The nation's economy slowed more sharply than expected last quarter, the government reported yesterday. But the slowdown came partly as a result of bad weather last winter and did not answer the key question of whether the economy's overheating has been checked.
Federal Reserve Board Chairman G. William Miller warned that despite the subdued growth rate, which reached an annual rate of only 0.7 percent, compared to a 6.9 percent pace the previous quarter, "it would be premature to assume that . . . we are out of the woods."
Miller said if growth in the current quarter rebounds to more than a 2.5 percent rate, the Fed may "need to consider some further restrictive monetary action." Commerce Department officials said the second quarter's growth easily could exceed that pace.
Miller also hinted broadly that the Federal Open Market Committee, the Fed's policy-setting arm, voted against any immediate increase in interest rates at its meeting last Tuesday, despite pressure from President Carter's top economic advisers for monetary tightening.
Yesterday would have been the first day any such increase would have shown up in the major money markets. Wall Street analysts said they saw no evidence by late afternoon that the Fed was pushing interest rates up-allaying any such fears, at least for the time being.
The new set of figures did little to resolve the current policy debate within the government, in which Carter's top economic advisers have been arguing that the economy was overheating, while Miller has been contending it is not.
Commerece Secretary Juanita M. Kreps told a briefing: "It is clear now that the signs are mixed."
The economy's growth rate was unusually volatile last year as well. Real gross national product dipped 0.1 percent in the first quarter, depressed by bad weather and the coal strike, and then rebounded to an 8.7 percent pace in the second quarter. The rates for the next two quarters were 2.6 and 6.9 percent.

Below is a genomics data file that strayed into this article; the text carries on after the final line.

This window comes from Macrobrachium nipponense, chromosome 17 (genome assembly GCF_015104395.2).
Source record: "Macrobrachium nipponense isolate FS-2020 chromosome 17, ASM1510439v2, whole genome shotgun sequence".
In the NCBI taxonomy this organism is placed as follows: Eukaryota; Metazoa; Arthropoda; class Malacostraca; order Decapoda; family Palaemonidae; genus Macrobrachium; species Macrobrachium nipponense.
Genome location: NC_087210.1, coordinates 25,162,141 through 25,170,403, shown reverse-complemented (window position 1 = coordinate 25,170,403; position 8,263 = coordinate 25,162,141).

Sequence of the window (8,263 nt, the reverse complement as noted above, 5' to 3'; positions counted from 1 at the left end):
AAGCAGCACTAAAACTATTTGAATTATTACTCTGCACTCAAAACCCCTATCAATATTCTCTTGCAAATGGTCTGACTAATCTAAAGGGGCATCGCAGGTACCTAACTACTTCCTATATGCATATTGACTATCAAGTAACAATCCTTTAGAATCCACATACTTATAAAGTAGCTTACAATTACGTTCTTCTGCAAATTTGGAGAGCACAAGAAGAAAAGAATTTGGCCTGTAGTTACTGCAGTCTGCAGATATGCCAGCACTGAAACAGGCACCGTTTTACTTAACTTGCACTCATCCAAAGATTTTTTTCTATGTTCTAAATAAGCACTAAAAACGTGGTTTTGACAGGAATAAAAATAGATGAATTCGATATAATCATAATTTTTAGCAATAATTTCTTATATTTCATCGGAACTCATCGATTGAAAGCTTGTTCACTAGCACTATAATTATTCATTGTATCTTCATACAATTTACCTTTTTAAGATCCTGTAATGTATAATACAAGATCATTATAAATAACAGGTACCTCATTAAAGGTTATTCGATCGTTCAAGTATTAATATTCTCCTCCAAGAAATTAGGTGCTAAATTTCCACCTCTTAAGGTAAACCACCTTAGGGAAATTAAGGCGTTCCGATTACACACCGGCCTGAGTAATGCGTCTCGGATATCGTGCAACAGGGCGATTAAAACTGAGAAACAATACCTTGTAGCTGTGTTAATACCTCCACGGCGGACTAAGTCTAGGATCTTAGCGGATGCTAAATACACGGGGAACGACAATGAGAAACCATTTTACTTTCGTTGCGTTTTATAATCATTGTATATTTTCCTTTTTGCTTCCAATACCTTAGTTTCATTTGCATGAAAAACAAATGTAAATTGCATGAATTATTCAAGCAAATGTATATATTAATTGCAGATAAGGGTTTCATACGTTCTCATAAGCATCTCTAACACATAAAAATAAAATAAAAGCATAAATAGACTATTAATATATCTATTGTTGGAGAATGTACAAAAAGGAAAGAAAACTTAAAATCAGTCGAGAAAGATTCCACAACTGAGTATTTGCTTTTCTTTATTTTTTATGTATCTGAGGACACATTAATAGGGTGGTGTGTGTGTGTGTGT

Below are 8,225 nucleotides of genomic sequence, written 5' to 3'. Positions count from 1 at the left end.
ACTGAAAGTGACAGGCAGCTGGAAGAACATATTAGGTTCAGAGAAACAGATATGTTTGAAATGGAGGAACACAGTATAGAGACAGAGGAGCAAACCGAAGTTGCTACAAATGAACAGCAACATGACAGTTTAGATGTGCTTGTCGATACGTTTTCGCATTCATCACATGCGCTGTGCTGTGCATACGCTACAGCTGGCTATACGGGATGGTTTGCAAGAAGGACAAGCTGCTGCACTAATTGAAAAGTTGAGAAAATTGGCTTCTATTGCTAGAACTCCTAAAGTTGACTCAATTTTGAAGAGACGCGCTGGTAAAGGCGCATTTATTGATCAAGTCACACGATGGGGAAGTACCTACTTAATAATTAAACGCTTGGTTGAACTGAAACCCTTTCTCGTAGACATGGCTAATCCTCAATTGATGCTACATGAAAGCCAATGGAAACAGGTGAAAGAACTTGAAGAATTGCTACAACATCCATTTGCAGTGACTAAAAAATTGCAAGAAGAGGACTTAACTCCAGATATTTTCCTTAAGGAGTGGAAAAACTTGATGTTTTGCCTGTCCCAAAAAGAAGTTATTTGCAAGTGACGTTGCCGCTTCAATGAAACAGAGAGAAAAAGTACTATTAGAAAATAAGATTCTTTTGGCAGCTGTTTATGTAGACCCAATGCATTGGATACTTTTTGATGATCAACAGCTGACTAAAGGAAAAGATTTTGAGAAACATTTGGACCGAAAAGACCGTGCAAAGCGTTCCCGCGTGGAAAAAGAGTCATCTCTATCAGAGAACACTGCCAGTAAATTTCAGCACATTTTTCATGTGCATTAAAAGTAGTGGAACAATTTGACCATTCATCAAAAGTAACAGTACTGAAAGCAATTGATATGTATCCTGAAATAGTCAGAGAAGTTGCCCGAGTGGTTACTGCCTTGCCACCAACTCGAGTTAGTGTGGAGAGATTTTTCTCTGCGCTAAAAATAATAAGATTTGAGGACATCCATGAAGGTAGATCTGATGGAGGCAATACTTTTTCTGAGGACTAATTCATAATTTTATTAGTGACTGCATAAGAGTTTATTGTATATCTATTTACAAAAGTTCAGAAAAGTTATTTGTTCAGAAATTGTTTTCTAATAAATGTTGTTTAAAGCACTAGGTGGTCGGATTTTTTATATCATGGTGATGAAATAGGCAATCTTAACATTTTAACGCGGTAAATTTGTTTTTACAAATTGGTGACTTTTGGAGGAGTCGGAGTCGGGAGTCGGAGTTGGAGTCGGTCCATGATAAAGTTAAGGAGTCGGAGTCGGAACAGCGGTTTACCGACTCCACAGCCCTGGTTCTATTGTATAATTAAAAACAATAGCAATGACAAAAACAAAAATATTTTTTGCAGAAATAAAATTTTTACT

William Cox, the department's deputy chief economist, predicted a similar "bounceback" in the second quarter of this year that he said could result in a growth rate of about 3 percent for that quarter-just above the 2.5 percent pace that Miller said would be a cause for concern.
Yesterday's report contained these highlights:
Inflation, as measured by the comprehensive GNP price index, rose at a last annual rate of 8.7 percent, up from an 8.2 percent pace in the previous quarter but still not as virulent as some had expected. Kreps predicted a significant easing later this year.
Business inventories rose $4.6 billion to a new annual rate of $18.1 billion-not quite as sharply as analysts had feared. However, economists said concern over the possibility of excessive stock-building was not over. Analysts say the April figures should provide more clues.
Real final sales, the broadest measure of buying throughout the economy, declined at a 0.3 percent annual rate after soaring at a 7.2 percent pace in the previous quarter-a potential cause of concern if the downtrend continues in coming quarters.
Consumer spending rose modestly, at a 1.7 percent annual rate, compared with a 7.6 percent pace in the previous quarter, leaving the outlook for this key sector more clouded than it seemed previously. Economists are divided over whether consumer spending will rebound.
Business investment rose at a moderate 2.6 percent rate, down sharply from the 9.5 percent pace of late last year. However, analysts said the figure was distorted by the impact of the winter snowstorms. Other recent indicators have shown business investment is beginning to surge.
There also were sharp declines in a number of key areas: Housing construction, for example, fell at a 13.8 percent annual rate, while government purchases dipped at a 3.4 percent rate, the result of cutbacks by state and local governments. Housing starts rebounded in March.
The figures did not necessarily quell the concerns expressed last week by top Carter administration policymakers, who still feel the economy may be experiencing an excessive industrial push that is contributing to the speedup in inflation.
Those apprehensions were based largely on late February and early March figures on employment in the manufacturing sector, new orders for durable goods, inventory-buildings by business and investment in new plant and equipment. The outcome may not be clear until May.
Miller's warning that the Fred may have to consider a further monetary tightening if the second quarter's growth rate tops 2.5 percent was highly unusual for any Fed chairman. Traditionally, the central bank has avoided setting any benchmarks of that sort.
Miller said: "There may be a bounceback in the second quarter. If it turns out to be less than 2.5 percent then I think we're in good shape. But if it's more than 2.5 percent then I think we need to seriously consider some further restrictive monetary action." CAPTION: Picture, JUANITA M. KREPS . . . "It is clear. . . the signs are mixed"